Snoozing for Two: Tips For Getting a Good Night's Sleep When You’re Pregnant

As any pregnant woman knows, the impending arrival of a newborn seems to inspire an outpouring of advice from just about everyone. From the day you announce your pregnancy until the day you deliver, you’ll probably receive plenty of tips, pointers, and opinions aimed at helping you through your nine months, including this gem: “Make sure you get plenty of sleep now, because you sure won’t be sleeping once the baby arrives!”

The trouble with this well-meaning suggestion is that pregnancy isn’t always conducive to getting a good night’s sleep. In fact, nearly 80% of women report that sleep is more disturbed during pregnancy than it is normally.

As an OB/GYN for many years, I understand the importance of sleep during pregnancy and have plenty of useful advice on how you can get the rest you need.   

The importance of sleep during pregnancy

It can be frustrating to experience sleep deprivation during pregnancy, especially knowing that you’ll continue to have sleep interruptions for several more months in the very near future.

But sleep deprivation during pregnancy is more than simply frustrating — it can be unhealthy for both you and your baby. Adequate sleep during pregnancy nourishes your baby’s development and gives you the energy you’ll need each day and during labor and delivery.

A 2010 article published in the journal Sleep Medicine Reviews found ample evidence that sleep deprivation during pregnancy is associated with longer labor, an increased perception of pain during labor, and a higher rate of cesarean deliveries.

Scientific research also indicates that there may be a relationship between sleep deprivation and preterm births and postpartum depressive mood.

Pregnancy-associated sleep changes

Pregnancy can affect how well-rested you feel starting with shifting hormone levels at the start of your first trimester. Rising progesterone levels are partly responsible for the excessive daytime sleepiness experienced by many women in early pregnancy.

Hormonal changes that have a relaxing effect on muscles can contribute to frequent nighttime trips to the bathroom. These changes can also make women who slept soundly before pregnancy develop a snoring problem — or even short-term sleep apnea.

Then, there are the common pregnancy-related conditions that many women find themselves facing. It’s estimated that more than a quarter of pregnant women develop restless leg syndrome (RLS), a condition that causes unpleasant feelings in the legs and gets worse at night. Chronic heartburn, which can make it incredibly difficult to sleep, affects as many as half of all pregnant women.

And we haven’t even begun to cover the emotions, worries, or anxieties that keep many pregnant women from getting a good night’s rest. Not to mention how hard it can be to find a new go-to-sleep position. As soon as you do find a comfortable way to sleep, your baby grows, your belly gets a little bigger, and you’re left tossing and turning once again.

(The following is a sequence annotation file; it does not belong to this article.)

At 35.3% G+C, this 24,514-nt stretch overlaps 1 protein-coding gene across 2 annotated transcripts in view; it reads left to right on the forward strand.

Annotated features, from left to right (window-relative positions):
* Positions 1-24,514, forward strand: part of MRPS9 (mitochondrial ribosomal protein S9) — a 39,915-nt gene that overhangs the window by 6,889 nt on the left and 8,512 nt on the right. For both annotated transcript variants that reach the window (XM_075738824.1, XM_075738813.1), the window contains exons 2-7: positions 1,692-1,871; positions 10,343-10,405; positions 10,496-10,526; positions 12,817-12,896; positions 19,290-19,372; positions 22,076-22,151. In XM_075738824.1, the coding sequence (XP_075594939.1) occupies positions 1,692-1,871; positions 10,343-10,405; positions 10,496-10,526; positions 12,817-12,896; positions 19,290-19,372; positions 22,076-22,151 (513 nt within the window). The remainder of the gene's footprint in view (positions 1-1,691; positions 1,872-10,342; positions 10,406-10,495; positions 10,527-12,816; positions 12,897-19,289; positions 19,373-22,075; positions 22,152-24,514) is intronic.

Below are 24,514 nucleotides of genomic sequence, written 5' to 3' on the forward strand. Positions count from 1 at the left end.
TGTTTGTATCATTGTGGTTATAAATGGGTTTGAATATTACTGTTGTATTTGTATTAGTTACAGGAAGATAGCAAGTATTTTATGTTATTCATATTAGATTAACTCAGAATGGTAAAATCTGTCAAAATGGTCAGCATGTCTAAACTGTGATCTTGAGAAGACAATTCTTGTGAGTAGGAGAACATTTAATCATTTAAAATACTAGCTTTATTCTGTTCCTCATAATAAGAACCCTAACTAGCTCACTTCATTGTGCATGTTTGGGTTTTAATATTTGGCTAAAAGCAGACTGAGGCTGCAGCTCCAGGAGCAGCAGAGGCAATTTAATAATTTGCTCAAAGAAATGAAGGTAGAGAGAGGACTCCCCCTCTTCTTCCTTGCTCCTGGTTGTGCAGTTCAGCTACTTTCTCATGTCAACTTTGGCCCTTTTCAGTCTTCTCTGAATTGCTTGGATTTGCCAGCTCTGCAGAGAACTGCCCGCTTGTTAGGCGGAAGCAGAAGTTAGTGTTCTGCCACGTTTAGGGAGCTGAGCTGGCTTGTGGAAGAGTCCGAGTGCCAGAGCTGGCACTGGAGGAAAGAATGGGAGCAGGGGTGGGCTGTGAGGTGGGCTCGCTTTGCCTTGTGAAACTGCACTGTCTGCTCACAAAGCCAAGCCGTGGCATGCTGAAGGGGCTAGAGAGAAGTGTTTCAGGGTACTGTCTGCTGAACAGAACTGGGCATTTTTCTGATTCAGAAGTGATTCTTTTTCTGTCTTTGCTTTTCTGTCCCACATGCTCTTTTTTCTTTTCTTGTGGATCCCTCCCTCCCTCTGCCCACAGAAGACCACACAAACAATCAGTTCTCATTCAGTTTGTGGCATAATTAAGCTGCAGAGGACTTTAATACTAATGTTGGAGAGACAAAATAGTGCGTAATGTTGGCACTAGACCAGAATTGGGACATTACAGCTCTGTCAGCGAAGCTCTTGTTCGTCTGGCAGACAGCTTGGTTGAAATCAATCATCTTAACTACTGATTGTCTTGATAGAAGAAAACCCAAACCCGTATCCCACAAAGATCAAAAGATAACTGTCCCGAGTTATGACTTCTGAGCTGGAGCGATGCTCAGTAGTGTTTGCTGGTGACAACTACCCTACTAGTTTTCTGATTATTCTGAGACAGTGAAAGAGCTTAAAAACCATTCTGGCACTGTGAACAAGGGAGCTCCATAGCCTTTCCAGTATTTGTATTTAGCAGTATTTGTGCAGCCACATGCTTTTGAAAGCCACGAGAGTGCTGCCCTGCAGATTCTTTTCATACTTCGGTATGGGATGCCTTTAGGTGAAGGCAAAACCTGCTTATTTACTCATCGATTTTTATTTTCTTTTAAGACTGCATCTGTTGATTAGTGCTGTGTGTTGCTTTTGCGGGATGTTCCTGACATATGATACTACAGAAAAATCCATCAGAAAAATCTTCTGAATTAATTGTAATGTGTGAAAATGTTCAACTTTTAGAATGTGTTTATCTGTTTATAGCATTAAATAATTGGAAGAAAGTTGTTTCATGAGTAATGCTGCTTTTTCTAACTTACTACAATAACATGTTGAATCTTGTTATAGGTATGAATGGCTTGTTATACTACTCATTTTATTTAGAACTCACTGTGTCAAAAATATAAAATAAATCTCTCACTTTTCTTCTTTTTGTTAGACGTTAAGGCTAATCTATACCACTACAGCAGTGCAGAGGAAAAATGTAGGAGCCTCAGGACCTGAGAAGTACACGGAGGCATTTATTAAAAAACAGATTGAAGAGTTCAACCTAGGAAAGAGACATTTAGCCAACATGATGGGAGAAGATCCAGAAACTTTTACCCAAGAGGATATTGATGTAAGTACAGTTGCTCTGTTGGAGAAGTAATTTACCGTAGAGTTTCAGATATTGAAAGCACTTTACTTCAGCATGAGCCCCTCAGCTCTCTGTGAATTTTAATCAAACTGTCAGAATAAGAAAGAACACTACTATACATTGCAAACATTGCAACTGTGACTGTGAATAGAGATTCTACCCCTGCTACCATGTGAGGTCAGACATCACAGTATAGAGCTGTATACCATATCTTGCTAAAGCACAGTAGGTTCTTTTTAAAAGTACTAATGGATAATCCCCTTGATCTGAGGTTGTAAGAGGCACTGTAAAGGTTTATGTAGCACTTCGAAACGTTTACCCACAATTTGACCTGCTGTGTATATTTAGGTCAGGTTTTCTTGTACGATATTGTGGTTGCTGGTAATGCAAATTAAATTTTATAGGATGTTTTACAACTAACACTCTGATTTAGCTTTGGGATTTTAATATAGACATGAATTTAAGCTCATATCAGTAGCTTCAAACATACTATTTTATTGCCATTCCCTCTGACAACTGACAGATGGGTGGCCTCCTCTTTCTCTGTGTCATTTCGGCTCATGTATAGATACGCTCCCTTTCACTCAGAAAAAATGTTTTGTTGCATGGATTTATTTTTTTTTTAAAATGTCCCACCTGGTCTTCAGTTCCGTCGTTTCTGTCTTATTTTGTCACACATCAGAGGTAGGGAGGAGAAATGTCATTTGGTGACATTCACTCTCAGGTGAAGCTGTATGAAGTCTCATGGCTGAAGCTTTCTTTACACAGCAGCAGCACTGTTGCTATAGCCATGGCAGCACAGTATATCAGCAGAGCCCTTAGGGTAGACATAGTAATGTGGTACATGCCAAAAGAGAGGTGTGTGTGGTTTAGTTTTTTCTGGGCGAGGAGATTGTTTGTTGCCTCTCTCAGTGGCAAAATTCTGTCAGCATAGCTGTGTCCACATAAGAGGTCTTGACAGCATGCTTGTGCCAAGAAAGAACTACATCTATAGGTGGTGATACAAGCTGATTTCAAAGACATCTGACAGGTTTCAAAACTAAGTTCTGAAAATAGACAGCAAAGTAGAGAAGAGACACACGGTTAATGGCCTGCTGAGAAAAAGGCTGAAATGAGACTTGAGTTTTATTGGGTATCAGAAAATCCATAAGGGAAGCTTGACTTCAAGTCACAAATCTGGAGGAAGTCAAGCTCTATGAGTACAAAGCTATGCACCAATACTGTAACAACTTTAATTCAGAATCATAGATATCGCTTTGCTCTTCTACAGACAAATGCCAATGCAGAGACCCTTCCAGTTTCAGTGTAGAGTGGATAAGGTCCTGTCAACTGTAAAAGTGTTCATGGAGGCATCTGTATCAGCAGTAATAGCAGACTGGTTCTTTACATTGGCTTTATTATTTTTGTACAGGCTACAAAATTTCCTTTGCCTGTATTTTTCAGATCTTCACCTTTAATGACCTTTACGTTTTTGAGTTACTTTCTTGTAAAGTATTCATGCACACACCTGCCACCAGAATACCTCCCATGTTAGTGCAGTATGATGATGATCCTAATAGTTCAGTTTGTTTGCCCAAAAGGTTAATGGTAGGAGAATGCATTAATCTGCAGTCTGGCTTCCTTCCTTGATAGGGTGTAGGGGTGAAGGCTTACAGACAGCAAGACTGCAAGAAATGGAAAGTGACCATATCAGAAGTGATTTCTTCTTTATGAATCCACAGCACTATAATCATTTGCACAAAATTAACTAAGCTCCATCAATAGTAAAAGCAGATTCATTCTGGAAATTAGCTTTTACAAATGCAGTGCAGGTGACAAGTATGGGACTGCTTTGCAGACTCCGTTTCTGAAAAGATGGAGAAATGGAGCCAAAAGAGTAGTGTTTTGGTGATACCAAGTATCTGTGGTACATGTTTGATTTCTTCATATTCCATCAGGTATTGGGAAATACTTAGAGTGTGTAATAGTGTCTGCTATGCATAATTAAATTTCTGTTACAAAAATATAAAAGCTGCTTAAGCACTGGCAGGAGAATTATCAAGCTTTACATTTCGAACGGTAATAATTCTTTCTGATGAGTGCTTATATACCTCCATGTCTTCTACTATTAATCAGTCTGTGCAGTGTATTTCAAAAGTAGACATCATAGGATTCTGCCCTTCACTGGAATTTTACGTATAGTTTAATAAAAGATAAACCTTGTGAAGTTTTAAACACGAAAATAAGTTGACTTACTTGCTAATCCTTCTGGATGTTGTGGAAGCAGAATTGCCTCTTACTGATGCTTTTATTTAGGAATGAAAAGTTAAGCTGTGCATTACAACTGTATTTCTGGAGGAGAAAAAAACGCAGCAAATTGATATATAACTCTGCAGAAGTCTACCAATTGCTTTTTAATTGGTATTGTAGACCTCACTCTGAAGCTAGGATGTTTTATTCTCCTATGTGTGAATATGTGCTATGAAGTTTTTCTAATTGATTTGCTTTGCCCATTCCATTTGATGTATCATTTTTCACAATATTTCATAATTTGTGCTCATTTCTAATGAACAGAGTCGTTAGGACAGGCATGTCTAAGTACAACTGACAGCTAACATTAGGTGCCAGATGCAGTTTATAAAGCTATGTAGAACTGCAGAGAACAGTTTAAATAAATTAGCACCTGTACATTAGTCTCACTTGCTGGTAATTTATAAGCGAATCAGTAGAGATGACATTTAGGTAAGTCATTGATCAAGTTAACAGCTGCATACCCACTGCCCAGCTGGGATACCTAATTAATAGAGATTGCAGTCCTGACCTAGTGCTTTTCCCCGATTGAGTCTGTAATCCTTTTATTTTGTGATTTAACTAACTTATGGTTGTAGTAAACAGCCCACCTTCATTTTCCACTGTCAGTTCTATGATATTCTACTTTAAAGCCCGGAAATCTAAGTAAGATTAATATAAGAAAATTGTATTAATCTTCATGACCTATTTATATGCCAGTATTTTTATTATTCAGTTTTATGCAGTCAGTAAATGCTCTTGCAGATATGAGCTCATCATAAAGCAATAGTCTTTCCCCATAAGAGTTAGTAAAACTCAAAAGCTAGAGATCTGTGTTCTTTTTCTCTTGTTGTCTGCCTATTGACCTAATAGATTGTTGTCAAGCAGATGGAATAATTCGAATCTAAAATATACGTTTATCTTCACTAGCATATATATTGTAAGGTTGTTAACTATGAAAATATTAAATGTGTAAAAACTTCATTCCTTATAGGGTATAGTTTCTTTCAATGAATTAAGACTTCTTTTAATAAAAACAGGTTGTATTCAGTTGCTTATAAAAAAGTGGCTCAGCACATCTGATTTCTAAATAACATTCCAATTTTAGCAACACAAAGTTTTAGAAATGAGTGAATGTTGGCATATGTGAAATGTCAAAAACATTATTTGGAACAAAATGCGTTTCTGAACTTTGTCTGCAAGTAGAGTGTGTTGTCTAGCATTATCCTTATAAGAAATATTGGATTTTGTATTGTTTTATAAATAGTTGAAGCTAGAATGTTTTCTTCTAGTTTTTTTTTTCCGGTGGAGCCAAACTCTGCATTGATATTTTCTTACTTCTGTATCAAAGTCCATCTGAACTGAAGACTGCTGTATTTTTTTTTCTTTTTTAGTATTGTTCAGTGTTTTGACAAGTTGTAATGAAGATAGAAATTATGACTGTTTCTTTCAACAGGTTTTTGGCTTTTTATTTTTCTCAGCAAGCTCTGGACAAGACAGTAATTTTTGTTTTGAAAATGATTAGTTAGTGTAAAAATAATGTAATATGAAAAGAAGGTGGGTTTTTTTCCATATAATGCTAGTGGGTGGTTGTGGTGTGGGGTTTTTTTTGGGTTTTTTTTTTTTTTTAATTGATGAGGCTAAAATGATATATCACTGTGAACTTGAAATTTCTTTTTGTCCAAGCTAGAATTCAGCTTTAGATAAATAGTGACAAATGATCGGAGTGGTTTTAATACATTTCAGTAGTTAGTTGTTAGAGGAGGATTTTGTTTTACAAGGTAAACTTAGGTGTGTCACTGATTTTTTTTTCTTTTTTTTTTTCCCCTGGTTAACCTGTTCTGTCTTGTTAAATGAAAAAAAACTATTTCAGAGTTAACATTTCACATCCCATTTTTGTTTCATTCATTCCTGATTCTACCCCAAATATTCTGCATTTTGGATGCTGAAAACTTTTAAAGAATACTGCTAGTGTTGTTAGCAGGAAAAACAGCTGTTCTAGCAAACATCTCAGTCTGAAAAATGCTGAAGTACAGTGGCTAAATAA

You get the picture, right?

The question is: What can you do about it?

Strategies for nine months of sound sleep

Taking steps to protect your sleep, or at least minimize lost sleep, helps put you in the best possible position for a healthy pregnancy and a relatively smooth labor and delivery. Here are some of our best tips for getting a good night’s sleep while you’re pregnant:

Prioritize sleep: Pregnancy isn’t the time to stay up late watching the news or finishing a work project. If you have a lot going on in your life, make enough time in your schedule to get the sleep you need.

Get some exercise: Unless you’ve specifically been told to avoid exercise during your pregnancy, getting at least 30 minutes of moderately-intense exercise every day can do wonders for helping you fall asleep and stay asleep through the night.

Control your fluids: Staying well-hydrated during the day can help prevent nighttime leg cramps that become more common in the third trimester, while cutting back on water and other fluids in the hours before bedtime can reduce nighttime trips to the bathroom.  

Make your bed comfortable: A comfortable, supportive bed is key to a good night’s sleep, especially during pregnancy. Because your growing baby increases pressure on your spine, getting different pillows to elevate parts of your body or relieve back pain may be your ticket to dreamland.   

Find the right position: If you can, sleep on your left side with your knees and hips bent; this position allows increased blood, nutrient, and oxygen flow to your baby. To take pressure off your back, place a pillow between your knees, another under your belly, and one behind your back. Avoid sleeping on your back for extended periods.

Turn down the temperature: Because your body temperature goes up during pregnancy, it can be hard to sleep in a warm room. Setting the thermostat a few degrees lower than normal can help you find the room temperature that’s most conducive to sleep.

Turn off the lights — and your devices: Your bedroom should be quiet and dark, and you should avoid looking at the TV, smartphone, computer, or any other brightly lit screens at least two hours before bedtime. That’s because artificial light can disrupt your normal wake-sleep cycle, leaving it difficult for you to nod off.

Avoid that midnight snack: Or any snack or meal just before bedtime, for that matter. Eating anything less than two hours before bedtime can be a recipe for acid reflux or heartburn.  

If you still can’t sleep, call the office of Dr. Richard Bardowell in Burbank, California and schedule an appointment. We’re here to help!

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